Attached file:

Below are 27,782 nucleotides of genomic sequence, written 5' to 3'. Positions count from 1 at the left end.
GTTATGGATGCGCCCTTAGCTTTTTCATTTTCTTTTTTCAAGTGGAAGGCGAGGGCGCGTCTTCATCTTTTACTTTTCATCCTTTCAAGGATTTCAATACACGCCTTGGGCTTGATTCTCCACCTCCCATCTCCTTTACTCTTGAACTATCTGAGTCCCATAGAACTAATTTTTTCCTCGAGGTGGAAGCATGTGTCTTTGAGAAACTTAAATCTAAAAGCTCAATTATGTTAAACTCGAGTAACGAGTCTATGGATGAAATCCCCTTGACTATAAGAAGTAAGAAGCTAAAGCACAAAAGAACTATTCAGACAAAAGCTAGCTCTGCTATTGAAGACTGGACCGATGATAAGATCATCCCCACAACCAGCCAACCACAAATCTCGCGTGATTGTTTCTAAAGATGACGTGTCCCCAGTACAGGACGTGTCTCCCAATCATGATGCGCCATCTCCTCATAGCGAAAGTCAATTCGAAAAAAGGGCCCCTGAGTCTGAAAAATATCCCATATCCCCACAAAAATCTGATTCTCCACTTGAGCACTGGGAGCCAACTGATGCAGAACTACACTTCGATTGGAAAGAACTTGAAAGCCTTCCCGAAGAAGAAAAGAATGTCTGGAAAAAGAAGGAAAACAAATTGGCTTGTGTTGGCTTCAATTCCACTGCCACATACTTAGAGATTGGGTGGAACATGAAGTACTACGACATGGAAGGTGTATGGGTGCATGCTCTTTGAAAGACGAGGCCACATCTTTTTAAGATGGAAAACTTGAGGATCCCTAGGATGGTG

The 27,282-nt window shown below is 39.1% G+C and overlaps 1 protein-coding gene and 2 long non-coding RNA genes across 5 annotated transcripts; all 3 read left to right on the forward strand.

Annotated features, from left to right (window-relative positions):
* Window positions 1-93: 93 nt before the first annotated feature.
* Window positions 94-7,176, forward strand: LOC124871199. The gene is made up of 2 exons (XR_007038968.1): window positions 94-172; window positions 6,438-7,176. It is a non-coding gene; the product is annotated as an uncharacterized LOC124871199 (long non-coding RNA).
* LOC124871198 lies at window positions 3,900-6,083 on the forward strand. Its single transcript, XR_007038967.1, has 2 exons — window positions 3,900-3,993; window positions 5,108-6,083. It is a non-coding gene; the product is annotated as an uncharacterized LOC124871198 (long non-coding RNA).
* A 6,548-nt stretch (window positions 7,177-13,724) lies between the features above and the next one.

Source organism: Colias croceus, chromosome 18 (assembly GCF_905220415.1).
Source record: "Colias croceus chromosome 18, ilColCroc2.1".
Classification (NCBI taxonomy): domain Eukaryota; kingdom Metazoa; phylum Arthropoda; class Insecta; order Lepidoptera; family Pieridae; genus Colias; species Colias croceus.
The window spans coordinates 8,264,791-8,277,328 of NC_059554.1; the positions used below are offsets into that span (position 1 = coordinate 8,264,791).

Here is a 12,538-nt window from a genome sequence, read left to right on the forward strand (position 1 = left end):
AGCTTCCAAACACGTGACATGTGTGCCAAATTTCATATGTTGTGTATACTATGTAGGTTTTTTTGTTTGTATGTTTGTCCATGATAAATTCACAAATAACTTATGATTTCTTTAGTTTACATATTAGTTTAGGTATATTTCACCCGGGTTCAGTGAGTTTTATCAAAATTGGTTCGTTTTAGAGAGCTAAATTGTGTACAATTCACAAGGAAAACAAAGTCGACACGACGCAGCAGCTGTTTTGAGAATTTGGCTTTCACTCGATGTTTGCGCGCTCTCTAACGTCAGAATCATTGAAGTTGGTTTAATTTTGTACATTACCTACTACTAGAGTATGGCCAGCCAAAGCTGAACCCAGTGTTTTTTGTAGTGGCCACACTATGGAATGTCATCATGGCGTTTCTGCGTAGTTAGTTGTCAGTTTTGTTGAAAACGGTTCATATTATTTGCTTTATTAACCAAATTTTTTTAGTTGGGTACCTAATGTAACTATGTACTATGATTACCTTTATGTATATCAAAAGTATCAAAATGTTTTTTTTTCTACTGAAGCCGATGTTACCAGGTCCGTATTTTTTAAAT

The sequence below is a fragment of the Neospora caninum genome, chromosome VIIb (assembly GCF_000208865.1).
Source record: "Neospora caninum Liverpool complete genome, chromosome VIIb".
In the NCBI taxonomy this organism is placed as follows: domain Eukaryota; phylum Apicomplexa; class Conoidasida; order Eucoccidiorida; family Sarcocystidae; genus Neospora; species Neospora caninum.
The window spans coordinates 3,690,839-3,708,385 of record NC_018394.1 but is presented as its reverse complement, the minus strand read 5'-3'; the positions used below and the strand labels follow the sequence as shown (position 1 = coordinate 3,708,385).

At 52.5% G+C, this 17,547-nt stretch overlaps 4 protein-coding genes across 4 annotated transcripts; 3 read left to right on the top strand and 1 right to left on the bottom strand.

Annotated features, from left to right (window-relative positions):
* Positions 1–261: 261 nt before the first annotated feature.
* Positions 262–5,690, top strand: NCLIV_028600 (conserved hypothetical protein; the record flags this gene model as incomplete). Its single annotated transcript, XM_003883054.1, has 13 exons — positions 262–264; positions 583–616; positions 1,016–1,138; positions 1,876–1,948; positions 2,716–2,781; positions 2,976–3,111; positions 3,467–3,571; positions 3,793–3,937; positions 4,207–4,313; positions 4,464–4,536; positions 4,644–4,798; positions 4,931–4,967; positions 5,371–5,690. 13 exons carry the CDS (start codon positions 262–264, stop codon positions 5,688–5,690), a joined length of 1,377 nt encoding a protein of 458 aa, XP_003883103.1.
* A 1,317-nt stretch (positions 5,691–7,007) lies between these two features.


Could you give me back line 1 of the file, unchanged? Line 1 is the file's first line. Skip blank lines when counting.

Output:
Below are 27,782 nucleotides of genomic sequence, written 5' to 3'. Positions count from 1 at the left end.